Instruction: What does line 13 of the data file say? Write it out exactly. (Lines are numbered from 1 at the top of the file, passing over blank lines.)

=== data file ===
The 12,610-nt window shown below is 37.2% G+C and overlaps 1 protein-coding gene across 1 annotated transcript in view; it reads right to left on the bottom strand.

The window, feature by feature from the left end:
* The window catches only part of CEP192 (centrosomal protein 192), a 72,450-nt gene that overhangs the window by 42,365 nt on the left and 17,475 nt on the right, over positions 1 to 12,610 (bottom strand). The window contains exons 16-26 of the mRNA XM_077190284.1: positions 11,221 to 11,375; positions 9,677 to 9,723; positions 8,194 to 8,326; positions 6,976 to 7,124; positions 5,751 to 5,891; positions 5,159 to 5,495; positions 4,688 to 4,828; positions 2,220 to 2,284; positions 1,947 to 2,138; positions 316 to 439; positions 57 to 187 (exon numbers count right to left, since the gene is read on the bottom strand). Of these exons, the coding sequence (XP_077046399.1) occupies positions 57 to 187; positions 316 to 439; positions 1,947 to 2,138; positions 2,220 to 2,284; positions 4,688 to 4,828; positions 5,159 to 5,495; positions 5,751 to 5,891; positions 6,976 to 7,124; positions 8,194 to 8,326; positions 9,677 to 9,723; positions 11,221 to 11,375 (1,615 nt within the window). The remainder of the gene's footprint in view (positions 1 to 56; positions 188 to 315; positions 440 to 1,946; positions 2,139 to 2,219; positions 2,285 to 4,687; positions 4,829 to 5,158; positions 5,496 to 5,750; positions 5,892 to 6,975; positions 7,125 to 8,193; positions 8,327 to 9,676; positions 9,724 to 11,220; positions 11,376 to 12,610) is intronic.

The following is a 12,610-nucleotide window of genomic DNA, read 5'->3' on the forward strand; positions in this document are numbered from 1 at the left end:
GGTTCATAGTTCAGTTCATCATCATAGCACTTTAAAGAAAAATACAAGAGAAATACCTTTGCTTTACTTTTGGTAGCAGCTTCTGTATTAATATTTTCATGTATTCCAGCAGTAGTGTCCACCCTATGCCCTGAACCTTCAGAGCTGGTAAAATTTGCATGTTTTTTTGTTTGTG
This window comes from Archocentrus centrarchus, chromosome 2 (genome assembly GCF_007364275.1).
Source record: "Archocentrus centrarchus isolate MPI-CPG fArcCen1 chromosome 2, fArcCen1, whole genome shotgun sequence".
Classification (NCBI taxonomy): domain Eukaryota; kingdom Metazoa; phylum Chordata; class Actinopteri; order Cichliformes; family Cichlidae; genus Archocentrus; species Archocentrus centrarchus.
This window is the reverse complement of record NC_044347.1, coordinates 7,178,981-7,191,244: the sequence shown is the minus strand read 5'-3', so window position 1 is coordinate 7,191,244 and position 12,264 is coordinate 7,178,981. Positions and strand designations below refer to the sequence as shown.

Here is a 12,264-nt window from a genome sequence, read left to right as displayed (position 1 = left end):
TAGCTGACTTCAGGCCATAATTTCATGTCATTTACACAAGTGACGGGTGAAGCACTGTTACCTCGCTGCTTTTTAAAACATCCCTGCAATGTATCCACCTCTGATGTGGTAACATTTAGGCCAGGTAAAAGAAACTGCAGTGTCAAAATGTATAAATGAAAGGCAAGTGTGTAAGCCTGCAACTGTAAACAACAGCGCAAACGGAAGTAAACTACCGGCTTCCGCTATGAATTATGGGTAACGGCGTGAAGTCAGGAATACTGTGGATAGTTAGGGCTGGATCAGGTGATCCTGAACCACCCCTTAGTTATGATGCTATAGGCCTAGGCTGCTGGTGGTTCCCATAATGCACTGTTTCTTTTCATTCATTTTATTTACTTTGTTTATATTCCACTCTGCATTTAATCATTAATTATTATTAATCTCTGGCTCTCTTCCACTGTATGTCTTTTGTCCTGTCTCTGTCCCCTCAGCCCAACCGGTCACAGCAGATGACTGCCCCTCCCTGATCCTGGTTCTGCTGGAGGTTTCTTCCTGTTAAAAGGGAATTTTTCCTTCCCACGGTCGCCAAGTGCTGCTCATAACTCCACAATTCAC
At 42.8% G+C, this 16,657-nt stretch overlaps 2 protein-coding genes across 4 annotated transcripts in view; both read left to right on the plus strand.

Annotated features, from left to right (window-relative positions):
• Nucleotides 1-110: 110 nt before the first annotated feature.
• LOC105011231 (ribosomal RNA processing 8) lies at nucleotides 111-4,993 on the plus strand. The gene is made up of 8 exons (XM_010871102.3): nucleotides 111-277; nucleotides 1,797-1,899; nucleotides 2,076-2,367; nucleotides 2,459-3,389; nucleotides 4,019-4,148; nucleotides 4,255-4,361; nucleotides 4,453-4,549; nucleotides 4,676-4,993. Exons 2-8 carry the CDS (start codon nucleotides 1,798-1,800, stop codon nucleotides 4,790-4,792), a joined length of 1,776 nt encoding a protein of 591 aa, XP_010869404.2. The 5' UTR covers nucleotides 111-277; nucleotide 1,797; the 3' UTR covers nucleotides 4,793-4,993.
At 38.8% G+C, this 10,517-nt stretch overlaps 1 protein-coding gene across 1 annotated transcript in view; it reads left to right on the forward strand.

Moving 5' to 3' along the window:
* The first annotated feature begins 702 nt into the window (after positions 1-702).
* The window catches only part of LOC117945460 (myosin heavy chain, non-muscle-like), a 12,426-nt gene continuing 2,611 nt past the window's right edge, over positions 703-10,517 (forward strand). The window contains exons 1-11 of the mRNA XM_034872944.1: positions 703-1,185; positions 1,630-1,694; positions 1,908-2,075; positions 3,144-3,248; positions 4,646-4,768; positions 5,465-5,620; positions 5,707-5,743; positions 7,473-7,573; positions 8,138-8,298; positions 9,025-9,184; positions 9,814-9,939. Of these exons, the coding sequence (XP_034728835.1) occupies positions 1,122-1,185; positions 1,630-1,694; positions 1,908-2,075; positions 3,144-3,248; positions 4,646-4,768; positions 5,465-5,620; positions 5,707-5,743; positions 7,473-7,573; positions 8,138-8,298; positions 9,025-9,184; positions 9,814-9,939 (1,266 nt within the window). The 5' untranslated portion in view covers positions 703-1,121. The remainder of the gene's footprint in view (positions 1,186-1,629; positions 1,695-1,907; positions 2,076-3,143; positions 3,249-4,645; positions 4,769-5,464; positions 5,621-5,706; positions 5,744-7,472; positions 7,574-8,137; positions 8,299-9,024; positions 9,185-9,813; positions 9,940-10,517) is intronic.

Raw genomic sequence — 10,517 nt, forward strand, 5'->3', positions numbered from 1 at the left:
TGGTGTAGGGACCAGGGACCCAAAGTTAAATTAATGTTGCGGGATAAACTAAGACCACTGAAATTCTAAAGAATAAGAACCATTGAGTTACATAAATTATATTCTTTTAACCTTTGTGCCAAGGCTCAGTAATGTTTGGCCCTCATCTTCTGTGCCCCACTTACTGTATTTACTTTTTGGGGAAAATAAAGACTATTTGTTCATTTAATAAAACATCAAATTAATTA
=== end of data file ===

Annotated features, from left to right (window-relative positions):